Recommendations vary for second-line treatment of type 2 diabetes, with little consensus even among clinical guidelines1,2 in which the primary end point is maintenance of a blood hemoglobin A1c level less than 7%. Multiple prior studies also have contradictory results in terms of risk of adverse outcomes, including cardiovascular events and kidney disease.3,4
The study by O’Brien et al5 makes an important contribution to this area, by assessing the effectiveness of second-line treatment options for type 2 diabetes in reducing the risk of cardiovascular events (stroke, congestive heart failure, ischemic heart disease, and peripheral artery disease). Analyzing a large commercial claims data set, they found that risk of cardiovascular events did not differ between either sodium-glucose cotransporter 2 inhibitors or thiazolidinediones and dipeptidyl peptidase 4 inhibitors, and that risk was increased for sulfonylureas or meglitinides and basal insulin in comparison with dipeptidyl peptidase 4 inhibitors. Their findings agree with our recent study6 examining the association between classes of second-line type 2 diabetes therapies and blood glucose control as well as risk of adverse events (myocardial infarction, kidney disorders, and eye disorders). O’Brien et al5 make a valuable contribution by examining an additional drug class, glucagon-like peptide 1 receptor agonists, and finding that, in some analyses, risk of cardiovascular events was lower for glucagon-like peptide 1 receptor agonists in comparison with dipeptidyl peptidase 4 inhibitors.
Both the study by O’Brien et al5 and our previous study leverage observational data that capture details of health care processes and patient outcomes for millions of lives, with significant longitudinal coverage. Such data are increasingly accessible via commercial claims databases available for purchase and data provider networks such as the Observational Health Data Sciences and Informatics initiative,7 which also provides a common data model and an associated suite of open source analytic tools. Observational studies carried out at the scale enabled by such resources make it possible to investigate the efficacy of an ever-growing pool of treatments and their associated risks of adverse outcomes. The increasing ease of conducting such studies with these large data sources makes it essential both to conduct rigorous analyses and to make the details of these analyses transparent.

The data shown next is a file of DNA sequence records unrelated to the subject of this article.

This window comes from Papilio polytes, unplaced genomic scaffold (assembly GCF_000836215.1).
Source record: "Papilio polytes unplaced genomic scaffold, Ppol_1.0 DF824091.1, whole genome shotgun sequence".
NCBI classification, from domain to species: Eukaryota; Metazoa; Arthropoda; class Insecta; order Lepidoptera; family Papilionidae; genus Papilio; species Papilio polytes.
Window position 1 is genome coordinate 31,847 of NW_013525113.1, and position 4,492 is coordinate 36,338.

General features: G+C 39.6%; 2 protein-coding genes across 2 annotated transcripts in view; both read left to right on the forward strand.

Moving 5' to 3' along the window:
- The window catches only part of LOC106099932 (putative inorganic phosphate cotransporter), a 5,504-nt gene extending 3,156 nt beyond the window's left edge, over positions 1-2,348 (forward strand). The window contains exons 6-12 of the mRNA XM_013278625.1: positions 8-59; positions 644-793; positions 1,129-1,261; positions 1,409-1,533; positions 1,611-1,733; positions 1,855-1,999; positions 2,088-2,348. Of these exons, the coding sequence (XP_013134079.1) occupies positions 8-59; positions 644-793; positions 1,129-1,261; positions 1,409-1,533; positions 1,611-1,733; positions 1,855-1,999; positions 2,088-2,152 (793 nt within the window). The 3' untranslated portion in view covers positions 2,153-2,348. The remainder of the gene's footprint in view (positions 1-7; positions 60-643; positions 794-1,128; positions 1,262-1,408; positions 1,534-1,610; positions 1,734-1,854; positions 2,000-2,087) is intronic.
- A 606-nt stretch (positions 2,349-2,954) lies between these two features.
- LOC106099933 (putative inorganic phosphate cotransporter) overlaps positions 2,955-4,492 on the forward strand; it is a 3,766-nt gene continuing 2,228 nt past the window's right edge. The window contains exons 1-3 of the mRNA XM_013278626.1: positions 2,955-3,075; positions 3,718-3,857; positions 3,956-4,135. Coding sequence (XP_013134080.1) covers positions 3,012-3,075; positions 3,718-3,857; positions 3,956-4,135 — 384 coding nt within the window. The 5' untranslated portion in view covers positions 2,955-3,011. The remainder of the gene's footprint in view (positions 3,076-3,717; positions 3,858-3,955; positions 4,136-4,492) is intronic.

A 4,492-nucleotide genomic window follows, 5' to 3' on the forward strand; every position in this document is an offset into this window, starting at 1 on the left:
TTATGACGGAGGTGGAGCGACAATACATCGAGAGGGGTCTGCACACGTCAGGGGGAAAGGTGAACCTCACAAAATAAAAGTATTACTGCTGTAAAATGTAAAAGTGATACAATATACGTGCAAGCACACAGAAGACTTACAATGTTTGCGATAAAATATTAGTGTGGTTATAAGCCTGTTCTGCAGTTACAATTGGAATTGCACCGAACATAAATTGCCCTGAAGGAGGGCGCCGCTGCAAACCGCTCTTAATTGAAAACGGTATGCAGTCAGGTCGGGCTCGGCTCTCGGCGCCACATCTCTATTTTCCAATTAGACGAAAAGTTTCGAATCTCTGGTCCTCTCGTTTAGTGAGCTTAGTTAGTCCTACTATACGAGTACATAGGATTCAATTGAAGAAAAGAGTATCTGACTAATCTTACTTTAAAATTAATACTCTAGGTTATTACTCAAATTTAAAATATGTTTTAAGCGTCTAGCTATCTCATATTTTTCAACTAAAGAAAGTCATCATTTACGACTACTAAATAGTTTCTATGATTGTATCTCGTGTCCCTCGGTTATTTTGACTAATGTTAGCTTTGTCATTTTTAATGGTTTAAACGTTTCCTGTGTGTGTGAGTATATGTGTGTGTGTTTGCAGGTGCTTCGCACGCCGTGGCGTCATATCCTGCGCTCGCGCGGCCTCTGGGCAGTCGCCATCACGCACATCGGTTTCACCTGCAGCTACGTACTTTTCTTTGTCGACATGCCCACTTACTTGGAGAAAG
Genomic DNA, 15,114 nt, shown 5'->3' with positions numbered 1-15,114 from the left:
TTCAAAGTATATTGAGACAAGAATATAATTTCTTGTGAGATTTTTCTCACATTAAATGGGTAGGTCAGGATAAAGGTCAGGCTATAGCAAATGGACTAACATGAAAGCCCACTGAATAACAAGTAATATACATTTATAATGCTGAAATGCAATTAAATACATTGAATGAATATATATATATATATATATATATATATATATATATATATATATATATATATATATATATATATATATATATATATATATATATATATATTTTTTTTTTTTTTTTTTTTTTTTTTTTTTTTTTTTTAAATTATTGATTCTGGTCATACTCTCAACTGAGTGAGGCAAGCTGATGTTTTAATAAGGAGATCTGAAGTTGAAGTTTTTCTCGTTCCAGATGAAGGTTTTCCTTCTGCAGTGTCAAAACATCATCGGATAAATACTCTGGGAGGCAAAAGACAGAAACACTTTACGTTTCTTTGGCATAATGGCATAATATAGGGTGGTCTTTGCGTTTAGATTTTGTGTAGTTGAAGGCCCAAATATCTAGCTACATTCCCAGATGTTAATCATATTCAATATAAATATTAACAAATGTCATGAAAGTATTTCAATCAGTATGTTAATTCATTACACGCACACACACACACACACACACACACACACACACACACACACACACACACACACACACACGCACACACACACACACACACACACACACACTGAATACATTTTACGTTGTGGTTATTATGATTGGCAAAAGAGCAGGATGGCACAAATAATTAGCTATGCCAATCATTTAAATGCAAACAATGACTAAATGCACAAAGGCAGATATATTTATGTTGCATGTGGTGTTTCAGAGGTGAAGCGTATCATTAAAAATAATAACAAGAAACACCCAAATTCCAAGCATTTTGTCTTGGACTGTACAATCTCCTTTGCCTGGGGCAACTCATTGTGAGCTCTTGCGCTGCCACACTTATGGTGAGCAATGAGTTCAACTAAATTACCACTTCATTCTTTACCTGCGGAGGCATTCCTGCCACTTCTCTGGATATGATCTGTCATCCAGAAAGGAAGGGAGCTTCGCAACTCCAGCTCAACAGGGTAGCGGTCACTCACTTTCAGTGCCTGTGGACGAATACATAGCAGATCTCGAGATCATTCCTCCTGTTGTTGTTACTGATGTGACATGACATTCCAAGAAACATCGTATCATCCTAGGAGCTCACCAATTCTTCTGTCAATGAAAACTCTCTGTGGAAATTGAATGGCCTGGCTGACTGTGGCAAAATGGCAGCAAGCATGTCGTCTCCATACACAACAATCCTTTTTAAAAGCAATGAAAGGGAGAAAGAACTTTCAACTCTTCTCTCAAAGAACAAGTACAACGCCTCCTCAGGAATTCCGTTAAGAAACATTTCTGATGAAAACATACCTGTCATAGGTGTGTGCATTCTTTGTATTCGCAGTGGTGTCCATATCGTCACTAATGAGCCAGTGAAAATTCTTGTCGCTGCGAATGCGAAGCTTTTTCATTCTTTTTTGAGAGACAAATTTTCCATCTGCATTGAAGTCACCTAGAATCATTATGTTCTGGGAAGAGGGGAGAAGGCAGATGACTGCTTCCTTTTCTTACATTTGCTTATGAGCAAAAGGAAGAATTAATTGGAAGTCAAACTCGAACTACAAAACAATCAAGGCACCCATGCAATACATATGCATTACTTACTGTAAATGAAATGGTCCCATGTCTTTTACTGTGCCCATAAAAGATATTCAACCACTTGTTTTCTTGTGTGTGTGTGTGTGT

The study by O’Brien et al5 and the experience in the Observational Health Data Sciences and Informatics network has surfaced the following essential properties of rigorous and meaningful observational studies: (1) clearly stating the type of question and study; (2) exploratory analyses of the data source to ensure that the data are appropriate to answer the question of interest in terms of existence of necessary variables (eg, hemoglobin A1c blood test results) and years covered, especially when studying drugs that enter the market in specific years; (3) reporting precise and reproducible cohort definitions; (4) conducting sensitivity analyses and reporting their results in the main conclusions; (5) empirically calibrating significance thresholds8 and confidence intervals9; and (6) emphasizing study replication across sites and data sources.10
Study replication is especially important because if multiple researchers ask the same clinical question over time, across data sources and settings, and with differing study designs, the conclusions drawn from them are collectively stronger. The study by O’Brien et al5 targets an area of significant clinical uncertainty with the potential to inform the treatment of millions of individuals with type 2 diabetes. The study states the question type, clearly reports cohort definitions, and conducts sensitivity analyses (eg, note that after performing sensitivity analyses, they found that the seemingly lower risk of composite cardiovascular events with glucagon-like peptide 1 receptor agonists was no longer significant).
To advance a learning health system as a community, clinical researchers need to take advantage of observational data sources. To generate findings that can be trusted, clinical researchers need to adopt good practices in the analyses of observational data. JAMA Network Open, with its emphasis on ensuring rigorous, transparent, and reproducible studies, is leading the way in making the design and conduct of such research a norm.
Published: December 21, 2018. doi:10.1001/jamanetworkopen.2018.6119
Open Access: This is an open access article distributed under the terms of the CC-BY License. © 2018 Callahan A et al. JAMA Network Open.
Corresponding Author: Nigam H. Shah, MBBS, PhD, Center for Biomedical Informatics Research, Stanford University School of Medicine, 1265 Welch Rd, Room X-235, Stanford, CA 94025 (firstname.lastname@example.org).
Conflict of Interest Disclosures: Dr Shah reported receiving grants from the National Institutes of Health during the writing of this article. No other disclosures were reported.
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Callahan A, Shah NH. A Second Opinion From Observational Data on Second-line Diabetes Drugs. JAMA Netw Open. 2018;1(8):e186119. doi:10.1001/jamanetworkopen.2018.6119
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